As far as Lorenzo Ghielmi is concerned, he plays the solo parts brilliantly and in a very speechlike fashion. He may be a bit more moderate in his ornamentation, but his ornaments are simply better and more imaginative than Egarr's. He uses an Italian organ which has the kind of stops Handel had at his disposal in the Covent Garden theatre, but it is larger and produces a stronger sound than the organ Richard Egarr uses. As a result the balance between the organ and the orchestra is more satisfying. The tempi are mostly well-chosen, although the andante of the Concerto in F, op. 4,4 is too slow - here Egarr has the edge (4'17" to 5'22"). The sixth concerto is here played in the scoring of the autograph: harp and lute. Margret Köll and Luca Pianca give very fine performances of the solo parts. Of course we also get to hear the recorders here.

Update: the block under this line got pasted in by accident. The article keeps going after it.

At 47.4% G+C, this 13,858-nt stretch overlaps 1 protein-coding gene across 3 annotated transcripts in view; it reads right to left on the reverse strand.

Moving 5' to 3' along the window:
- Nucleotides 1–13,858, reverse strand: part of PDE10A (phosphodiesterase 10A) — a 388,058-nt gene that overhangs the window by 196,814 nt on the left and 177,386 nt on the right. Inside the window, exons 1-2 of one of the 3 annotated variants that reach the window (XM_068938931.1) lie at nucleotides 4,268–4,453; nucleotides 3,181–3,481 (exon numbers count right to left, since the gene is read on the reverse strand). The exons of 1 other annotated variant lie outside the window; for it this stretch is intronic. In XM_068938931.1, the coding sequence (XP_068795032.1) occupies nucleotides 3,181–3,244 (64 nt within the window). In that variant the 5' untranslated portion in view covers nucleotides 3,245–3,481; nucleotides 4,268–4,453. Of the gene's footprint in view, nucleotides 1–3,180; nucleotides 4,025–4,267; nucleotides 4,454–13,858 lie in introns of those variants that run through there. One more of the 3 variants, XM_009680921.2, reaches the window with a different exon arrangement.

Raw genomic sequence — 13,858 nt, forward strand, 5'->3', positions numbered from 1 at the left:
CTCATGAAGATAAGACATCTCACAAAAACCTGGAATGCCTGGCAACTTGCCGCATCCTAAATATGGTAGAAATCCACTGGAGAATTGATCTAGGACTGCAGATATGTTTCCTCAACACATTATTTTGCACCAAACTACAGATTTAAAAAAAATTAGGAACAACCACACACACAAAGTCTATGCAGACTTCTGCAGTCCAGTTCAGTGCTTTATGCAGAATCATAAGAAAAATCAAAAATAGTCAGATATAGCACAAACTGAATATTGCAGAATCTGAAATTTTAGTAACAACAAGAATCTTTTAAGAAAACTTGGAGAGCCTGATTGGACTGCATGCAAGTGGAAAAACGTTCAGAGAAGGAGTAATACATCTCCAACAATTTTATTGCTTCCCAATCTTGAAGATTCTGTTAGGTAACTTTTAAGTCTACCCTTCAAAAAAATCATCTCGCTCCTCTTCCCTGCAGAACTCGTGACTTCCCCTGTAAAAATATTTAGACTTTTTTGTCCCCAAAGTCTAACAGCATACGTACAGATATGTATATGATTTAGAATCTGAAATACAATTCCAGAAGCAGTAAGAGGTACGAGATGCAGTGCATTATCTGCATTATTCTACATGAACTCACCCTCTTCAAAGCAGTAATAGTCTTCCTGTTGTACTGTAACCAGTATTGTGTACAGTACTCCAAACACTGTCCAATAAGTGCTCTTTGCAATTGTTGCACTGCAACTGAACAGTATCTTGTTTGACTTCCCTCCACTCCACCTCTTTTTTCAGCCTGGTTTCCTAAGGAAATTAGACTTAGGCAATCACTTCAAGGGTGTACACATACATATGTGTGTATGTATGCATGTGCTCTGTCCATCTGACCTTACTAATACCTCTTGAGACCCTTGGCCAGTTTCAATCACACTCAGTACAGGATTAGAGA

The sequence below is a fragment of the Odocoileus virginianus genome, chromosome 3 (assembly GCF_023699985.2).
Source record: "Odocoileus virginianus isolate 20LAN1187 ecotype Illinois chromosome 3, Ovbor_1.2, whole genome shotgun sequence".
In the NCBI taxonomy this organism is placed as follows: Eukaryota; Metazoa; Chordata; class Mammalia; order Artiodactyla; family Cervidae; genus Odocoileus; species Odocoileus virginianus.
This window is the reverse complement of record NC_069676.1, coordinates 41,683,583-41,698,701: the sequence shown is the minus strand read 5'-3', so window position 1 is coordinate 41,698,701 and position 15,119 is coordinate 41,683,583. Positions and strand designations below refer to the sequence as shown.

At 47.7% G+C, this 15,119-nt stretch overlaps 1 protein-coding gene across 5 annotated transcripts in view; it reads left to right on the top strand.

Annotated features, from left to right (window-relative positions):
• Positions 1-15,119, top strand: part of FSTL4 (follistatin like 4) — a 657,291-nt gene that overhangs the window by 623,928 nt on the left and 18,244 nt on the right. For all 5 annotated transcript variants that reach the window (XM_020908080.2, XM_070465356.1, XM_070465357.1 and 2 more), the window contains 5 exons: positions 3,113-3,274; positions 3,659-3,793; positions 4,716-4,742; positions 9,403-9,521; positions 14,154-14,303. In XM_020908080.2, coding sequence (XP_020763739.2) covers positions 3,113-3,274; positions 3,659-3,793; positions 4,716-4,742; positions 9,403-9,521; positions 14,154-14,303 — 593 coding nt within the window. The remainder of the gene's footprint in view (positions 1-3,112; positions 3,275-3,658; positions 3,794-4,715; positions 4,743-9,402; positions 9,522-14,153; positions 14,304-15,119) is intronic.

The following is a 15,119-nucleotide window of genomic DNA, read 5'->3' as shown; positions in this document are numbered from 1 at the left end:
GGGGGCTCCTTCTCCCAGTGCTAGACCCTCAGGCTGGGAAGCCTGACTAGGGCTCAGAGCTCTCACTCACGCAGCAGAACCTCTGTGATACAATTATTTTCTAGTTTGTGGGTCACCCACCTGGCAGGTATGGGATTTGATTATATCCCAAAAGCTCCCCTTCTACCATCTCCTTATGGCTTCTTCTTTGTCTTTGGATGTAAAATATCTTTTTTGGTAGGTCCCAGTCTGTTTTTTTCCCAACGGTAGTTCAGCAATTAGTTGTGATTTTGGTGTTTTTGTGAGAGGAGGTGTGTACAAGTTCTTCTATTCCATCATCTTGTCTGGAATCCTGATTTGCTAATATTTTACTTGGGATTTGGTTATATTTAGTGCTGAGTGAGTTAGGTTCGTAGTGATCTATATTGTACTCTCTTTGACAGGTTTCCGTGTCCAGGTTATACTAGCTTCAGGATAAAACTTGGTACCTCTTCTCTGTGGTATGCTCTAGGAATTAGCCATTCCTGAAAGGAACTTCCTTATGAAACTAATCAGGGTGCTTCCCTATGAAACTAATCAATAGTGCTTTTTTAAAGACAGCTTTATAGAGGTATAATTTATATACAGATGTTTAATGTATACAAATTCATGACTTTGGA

From what I have written one may conclude that I strongly prefer Lorenzo Ghielmi over Richard Egarr. Whereas I had no problems listening attentively to what Ghielmi and his colleages were doing I was often tempted to do other things while listening to Egarr and the Academy of Ancient Music.
In short, I don't think Richard Egarr's recording is a useful addition to the catalogue. Although there is no lack of recordings of these concertos Ghielmi has done us a favour by presenting to us his view on these fine works.
Johan van Veen (© 2009)
The Academy of Ancient Music